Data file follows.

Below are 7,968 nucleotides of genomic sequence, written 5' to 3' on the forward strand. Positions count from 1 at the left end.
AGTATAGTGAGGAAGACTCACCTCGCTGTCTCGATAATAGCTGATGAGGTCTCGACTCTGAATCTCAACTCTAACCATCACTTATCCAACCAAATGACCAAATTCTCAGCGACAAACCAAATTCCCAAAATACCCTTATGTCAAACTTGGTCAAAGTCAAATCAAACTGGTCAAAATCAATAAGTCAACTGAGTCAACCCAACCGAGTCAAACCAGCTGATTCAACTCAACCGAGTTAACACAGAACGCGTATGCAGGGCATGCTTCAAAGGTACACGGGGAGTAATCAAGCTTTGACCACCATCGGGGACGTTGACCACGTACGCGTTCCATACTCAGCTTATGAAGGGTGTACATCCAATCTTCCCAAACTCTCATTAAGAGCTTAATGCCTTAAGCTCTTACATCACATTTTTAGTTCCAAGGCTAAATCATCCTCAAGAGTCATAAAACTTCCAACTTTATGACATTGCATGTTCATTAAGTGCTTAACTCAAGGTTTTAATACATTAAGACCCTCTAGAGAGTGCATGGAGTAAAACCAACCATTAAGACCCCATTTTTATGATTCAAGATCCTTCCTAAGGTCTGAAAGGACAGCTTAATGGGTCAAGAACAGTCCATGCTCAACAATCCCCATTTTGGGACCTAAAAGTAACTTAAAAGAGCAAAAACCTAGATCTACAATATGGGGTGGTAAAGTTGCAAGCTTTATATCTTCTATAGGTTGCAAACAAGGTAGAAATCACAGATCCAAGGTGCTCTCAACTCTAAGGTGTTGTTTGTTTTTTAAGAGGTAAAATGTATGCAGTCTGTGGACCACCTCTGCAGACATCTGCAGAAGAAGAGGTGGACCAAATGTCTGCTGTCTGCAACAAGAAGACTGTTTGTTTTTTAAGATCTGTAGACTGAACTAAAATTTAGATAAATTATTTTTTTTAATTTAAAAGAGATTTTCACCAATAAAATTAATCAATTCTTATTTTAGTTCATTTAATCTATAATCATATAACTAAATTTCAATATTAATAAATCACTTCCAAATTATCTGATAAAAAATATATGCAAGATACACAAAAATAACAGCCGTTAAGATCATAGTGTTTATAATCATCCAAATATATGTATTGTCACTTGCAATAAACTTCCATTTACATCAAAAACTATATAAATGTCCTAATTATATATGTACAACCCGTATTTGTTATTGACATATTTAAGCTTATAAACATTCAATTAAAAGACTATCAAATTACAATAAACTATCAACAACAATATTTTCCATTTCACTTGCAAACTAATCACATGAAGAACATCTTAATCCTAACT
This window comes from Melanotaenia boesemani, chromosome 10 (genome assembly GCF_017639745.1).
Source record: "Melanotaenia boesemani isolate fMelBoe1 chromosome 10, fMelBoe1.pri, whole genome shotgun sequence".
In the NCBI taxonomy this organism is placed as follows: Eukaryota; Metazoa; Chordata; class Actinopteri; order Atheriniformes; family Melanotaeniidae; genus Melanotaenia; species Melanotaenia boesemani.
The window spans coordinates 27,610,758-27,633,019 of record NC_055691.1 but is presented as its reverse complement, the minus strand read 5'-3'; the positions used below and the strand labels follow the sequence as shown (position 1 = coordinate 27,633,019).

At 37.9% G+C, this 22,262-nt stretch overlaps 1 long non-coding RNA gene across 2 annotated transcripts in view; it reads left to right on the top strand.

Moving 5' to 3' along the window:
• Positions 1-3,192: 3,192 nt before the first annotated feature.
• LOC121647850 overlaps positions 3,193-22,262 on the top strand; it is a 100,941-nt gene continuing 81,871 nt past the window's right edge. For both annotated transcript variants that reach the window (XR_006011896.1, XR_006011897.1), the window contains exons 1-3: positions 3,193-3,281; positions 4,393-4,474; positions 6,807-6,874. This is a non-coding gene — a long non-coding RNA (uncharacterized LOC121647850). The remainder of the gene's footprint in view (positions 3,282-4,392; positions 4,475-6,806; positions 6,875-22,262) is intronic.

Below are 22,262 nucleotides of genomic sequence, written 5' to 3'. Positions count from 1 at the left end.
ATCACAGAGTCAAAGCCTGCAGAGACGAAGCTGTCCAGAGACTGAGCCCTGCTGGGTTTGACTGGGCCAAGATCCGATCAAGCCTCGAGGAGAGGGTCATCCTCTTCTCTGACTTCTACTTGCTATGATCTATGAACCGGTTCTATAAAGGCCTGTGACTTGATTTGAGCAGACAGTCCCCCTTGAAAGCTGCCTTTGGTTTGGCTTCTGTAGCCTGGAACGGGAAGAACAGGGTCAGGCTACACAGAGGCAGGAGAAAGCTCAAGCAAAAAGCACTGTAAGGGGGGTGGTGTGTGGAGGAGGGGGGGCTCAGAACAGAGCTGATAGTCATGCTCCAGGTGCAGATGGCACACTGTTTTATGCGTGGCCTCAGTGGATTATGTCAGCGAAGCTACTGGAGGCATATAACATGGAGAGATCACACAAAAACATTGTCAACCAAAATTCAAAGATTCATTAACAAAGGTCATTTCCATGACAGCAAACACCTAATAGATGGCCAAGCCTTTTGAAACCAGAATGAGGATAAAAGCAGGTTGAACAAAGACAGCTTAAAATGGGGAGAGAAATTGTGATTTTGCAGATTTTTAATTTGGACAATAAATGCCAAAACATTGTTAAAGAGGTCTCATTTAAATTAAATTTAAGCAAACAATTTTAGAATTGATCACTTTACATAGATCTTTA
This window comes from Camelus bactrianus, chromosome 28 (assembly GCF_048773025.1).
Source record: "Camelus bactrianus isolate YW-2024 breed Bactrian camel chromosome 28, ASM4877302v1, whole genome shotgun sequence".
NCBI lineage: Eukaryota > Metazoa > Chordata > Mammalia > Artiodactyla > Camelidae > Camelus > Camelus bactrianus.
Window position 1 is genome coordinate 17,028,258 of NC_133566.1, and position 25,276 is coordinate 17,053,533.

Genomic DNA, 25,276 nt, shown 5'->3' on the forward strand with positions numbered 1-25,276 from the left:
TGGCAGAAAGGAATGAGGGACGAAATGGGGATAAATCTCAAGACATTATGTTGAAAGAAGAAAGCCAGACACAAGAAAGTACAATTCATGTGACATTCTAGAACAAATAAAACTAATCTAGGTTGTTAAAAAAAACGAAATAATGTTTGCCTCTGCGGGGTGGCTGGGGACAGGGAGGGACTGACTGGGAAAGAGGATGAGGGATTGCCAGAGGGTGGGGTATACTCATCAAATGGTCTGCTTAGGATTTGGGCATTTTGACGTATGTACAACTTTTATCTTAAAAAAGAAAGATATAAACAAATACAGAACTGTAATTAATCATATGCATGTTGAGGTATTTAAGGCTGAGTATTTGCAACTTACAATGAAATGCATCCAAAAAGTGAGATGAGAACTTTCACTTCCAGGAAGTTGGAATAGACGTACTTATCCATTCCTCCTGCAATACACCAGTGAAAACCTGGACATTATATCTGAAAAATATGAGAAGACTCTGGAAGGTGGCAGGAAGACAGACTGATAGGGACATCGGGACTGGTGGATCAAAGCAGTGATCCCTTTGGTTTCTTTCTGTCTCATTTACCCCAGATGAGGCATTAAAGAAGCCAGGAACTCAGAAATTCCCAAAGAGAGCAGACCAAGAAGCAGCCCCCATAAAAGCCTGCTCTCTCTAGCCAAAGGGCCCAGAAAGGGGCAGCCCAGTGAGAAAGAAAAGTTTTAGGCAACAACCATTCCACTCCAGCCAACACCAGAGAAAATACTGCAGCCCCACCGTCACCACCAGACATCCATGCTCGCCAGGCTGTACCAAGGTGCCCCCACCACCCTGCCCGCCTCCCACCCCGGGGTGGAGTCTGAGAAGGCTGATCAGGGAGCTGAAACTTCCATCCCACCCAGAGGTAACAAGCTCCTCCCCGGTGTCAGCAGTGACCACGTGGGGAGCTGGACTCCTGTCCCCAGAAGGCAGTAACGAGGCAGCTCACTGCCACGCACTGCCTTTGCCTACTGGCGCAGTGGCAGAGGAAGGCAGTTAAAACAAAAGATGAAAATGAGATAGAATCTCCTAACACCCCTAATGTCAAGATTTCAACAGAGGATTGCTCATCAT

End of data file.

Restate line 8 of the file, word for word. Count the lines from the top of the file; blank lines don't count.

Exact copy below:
Moving 5' to 3' along the window: